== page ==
Perhaps unsurprisingly, it's also been a week of numerous minor tea learning experiences at the mild, reflective pace of a good vacation.  Compared with my last trip, I brought almost everything but the kitchen sink (in terms of tea équipage, that is).  The tetsubin, two yixing pots, a gaiwan, and a dozen or so different types of tea.  Lesson #1: Even on a "fully-equipped" vacation, it's probably still smartest to focus on one tea type, because you probably won't make full use of all the different teas you brought, and you get the benefit of close comparison between different teas of the same genre.  Although I made green tea and a delicious Dong-Ding, I mostly drank aged pu-erh.  If I had left the other teas at home, I could have left the gaiwan and one of the pots, not to mention the tea storage space--ah, the joys of over-packing to avoid silly fear of "not enough variety." 

It was a pretty decadent week, since I usually only drink an aged pu-erh every couple of weeks, but all of the repetition was illuminating.  Firstly, a muted session with an '80's shou/sheng brick reminded me that different weather conditions (it's quite dry here) can affect my sensory faculties and, perhaps, the performance of the tea leaves themselves.  Secondly, the failure of an extremely tight chunk of '80's tuo to fully unfurl reminded me that breaking up large chunks (as gently and possible, even if it's difficult) greatly improves the quality of the session--you don't have to separate individual leaves, but getting the chunk into quarters is significant.  Thirdly, a sublime one-off session with my 1993 7542 reminded me how not all sessions with a single tea are created equal and that there's no shame in the notion that a certain chunk of the cake might be contain a just right combination of leaves, while others may not (Lessons #2-4, respectively).

The final learning experience relates to perspective.  Two years ago--drinking many of the same teas I drank this week, incidentally--I was deliriously eager to try my tetsubin and teas out with mountain spring water.  With a couple more years' experience under my belt, my attitudes to spring water and tea preparation in general have mellowed quite a bit.  Whether it's my rustic palate or my lackadaisical approach, the difference between filtered/Lynnwood spring/Black Butte spring water is not especially apparent to me.  Maybe with some close attention I could tell a difference, but that might spoil the relaxation!  Probably the most enjoyable part of making tea with this spring water is retrieving it--it's really enjoyable to collect the fresh, cold water straight out of the earth and reflect on and feel connected to the elements that come together for a good tea session (definitely nowhere close to the extent that those who are attentive to Chinese elemental tradition do, though).  The water tastes amazing right out of the ground--perfectly cold for a hot day after the bike ride to the spring.  It's also interesting to note that, two years after acquiring the tetsubin and using it with spring water, it still hasn't developed much of a mineral scale/patina at all.  I was really nervous when I first noticed the patina was receding, but now I'm little less anxious; the thing still makes good tea water, and preferable to my other kettles--even to my simpleton's palate.  If anything, I'm wondering whether or not it's really necessary to drive up to Lynnwood to regularly collect water, since the patina hasn't returned.  We'll see after I use up the 10 gallons of water I'm bringing back with me.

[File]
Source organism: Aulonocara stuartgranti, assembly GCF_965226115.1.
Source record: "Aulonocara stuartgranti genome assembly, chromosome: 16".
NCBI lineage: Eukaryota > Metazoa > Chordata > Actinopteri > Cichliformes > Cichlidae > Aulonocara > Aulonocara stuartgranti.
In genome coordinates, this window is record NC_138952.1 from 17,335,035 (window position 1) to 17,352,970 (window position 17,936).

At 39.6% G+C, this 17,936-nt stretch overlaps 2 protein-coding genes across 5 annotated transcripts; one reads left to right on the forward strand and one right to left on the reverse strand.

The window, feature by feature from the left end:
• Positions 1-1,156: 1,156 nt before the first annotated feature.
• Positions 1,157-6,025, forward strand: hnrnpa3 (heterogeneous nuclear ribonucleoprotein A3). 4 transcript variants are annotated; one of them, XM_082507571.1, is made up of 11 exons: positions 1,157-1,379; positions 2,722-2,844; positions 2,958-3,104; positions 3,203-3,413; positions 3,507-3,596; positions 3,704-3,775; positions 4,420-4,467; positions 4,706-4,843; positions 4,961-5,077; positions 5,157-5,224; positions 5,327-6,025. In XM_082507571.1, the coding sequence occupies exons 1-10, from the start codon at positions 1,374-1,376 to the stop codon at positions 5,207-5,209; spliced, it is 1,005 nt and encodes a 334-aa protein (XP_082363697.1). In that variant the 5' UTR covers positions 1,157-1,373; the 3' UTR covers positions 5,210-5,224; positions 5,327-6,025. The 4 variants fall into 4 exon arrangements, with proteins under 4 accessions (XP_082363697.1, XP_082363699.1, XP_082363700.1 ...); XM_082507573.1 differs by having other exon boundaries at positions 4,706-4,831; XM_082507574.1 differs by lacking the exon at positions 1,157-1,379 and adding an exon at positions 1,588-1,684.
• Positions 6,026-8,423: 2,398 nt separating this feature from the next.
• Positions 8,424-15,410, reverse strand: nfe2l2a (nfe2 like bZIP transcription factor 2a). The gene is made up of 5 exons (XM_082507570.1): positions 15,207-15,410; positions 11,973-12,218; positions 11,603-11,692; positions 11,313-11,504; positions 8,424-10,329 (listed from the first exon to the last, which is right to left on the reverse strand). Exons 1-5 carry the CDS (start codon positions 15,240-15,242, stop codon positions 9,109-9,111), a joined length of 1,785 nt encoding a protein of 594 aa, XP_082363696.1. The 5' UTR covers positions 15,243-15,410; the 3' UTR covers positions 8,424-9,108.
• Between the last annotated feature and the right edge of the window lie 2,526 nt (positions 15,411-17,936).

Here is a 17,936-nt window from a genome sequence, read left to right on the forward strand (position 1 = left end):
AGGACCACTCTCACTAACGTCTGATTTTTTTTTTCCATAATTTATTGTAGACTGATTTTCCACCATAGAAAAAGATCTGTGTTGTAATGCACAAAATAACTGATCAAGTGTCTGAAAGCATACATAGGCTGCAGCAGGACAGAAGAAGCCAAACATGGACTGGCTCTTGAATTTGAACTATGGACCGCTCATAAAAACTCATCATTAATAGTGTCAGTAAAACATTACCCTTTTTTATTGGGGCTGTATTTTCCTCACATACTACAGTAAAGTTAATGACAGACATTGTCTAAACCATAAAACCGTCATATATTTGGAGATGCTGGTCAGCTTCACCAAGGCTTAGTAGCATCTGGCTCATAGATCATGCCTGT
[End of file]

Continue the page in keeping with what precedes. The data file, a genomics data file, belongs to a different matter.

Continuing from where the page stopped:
Where'd that come from?

The spring is a great spot--issuing straight out of the ground below where I stood to take this photo and running across the ranch.  There's also a stone bench--a great spot to sit and read, write or quietly enjoy the babbling stream, insects, rodents, birds and wind through the pines.

Water mushrooms.

Unlike the Lynnwood spring, which is technically an "artesian well" (meaning that it was originally human-drilled and since then produces water without pumping), this is an honest-to-goodness spring, bubbling straight out of the ground.  While not quite as convenient for jug-filling, it's an invigorating sight to behold.  Here's to drinking tea in the aid of relaxation and contemplation, and to continually learning about it without getting too scientific!